SNMR is performed in the Earth's magnetic field
Fig. 1: Surface Nuclear Magnetic Resonance (SNMR) in Nigeria. Image from:
Generation of a report (log) for a well by lowering a wire with an NMR instrument
NMR well logging was initially developed in the Earth's magnetic field before permanent magnets and electromagnets were used
Well logging or borehole logging consists of generating a detailed report (log) of the geological formations along the length of a well of borehole. This can be accomplished by visual inspection or by measurement of physical properties with instruments that are lowered with a wire in the well. The oil and gas industry perform well logging to obtain a record of rock properties. There exist different categories of well logging such as electrical, acoustic etc. NMR logging uses the magnetic resonance of hydrogen nuclei or protons to detect fluid type e.g. water or oil etc. and additionally to determine rock porosity (pore size) and permeability.
An illustrative video is found at this link https://vimeo.com/grahamdavis/petrophysics-for-dummies-6-nmr.
Earth’s field NMR well-logging (drillhole characterization)
Earth’s field NMR has been used by the petroleum industry since the 1950s for well-logging that is drillhole characterization referring to fluid type e.g. water, oil etc.) and associated inference of rock structure [*]. Based on the response of the hydrogen nuclei spins of hydrogen-containing liquids such as water and oil, it is possible to differentiate between liquids and to evaluate the diameter of the rock pores in which it they reside (porosity allows to infer rock identity).
For instance, based on the duration of the T2 relaxation time, it is possible to determine clay bound water and capillary bound water i.e. water held by capillary forces onto the rock (ref. https://iopscience.iop.org/article/10.1088/1757-899X/579/1/012034/pdf).
The first experimental Earth’s field nuclear-magnetic-log (NML) device was developed by Chevron (California Research) in 1958. A well-known commercial NML device was developed later by Schlumberger, who had been granted a logging monopoly by the U.S. Government during WWII. In 1978, the Los Alamos Natl. Laboratory developed a logging device that used permanent magnets and a pulsed radio frequency (RF) (pulse-echo) NMR method. Pulse-echo NML devices became commercially available in the 1990s.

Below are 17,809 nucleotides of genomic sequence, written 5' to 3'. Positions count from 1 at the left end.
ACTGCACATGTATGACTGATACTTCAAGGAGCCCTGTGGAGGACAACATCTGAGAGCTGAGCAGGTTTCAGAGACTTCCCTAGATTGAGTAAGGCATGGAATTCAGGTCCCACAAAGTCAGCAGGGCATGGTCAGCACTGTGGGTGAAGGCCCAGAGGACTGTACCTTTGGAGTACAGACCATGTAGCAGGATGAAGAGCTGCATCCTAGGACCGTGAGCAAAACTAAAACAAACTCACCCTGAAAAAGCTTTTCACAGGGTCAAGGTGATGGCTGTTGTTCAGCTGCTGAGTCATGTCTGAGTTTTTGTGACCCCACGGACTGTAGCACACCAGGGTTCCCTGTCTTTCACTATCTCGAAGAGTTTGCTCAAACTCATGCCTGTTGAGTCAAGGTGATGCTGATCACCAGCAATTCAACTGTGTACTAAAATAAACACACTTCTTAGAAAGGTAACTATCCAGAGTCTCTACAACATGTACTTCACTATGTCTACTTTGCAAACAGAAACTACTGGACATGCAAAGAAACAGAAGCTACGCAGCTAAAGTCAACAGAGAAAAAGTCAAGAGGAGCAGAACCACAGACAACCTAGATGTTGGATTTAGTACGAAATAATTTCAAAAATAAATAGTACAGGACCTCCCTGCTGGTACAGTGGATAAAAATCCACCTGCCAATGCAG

Figure 2: Video on NMR and petrophysics. The featured screen capture illustrates the T2 distribution for clay-water and capillary-bound water.
Some related information from Wikipedia is provided below.
(https://en.wikipedia.org/wiki/Well_logging) “The Schlumberger brothers from Alsace, France, who founded Schlumberger Ltd in France in 1926 are considered the inventors of electric well logging."
"On September 5, 1927, a crew working for Schlumberger lowered an electric sonde or tool down a well in Pechelbronn, Alsace, France creating the first well log."
"During World War II, the US Government gave a near wartime monopoly on open-hole logging to Schlumberger, and a monopoly on cased-hole logging to Lane-Wells ."
Schlumberger Limited was the world's largest oilfield services company.
(https://en.wikipedia.org/wiki/Schlumberger). "Schlumberger has four principal executive offices located in Paris, Houston, London, and the Hague .”
"After the discovery of nuclear magnetic resonance by Bloch and Purcell in 1946, the nuclear magnetic resonance log using the Earth's field was developed in the early 1950's by Chevron and Schlumberger.”
Information from the PetroWiki is provided below.
“In 1978, the Los Alamos Natl. Laboratory developed a logging tool that employed permanent magnets and used a pulsed radio frequency (RF) (pulse-echo) NMR method.
Ultimately, two wireline tools using different magnet and coil configurations emerged from these efforts:
Numar’s mandrel device (MRIL)
Schlumberger’s skid (sometimes called "pad") design [combinable magnetic resonance (CMR) tool]
Commercial logging began with these tools in 1991 and 1995, respectively. These wireline-tool designs continue to evolve (see section on Tool Design in this chapter)."
https://petrowiki.org/PEH:Nuclear_Magnetic_Resonance_Applications_in_Petrophysics_and_Formation_Evaluation#Logging_Tools (Logging tools - click on Expand)
It is noted that “a variety of multiple-echo pulse sequences have been developed for different purposes . In well logging and petrophysical studies, the most widely used is the Carr-Meiboom-Purcell-Gill (CMPG) sequence .
At the Schlumberger site (http://www.slb.com/) it is possible to consult a video that is representative of logging and the related principle of "Pulsar Multifunction Spectroscopy Service" at the link http://www.slb.com/services/characterization/petrophysics/wireline/pulsar-spectroscopy.aspx.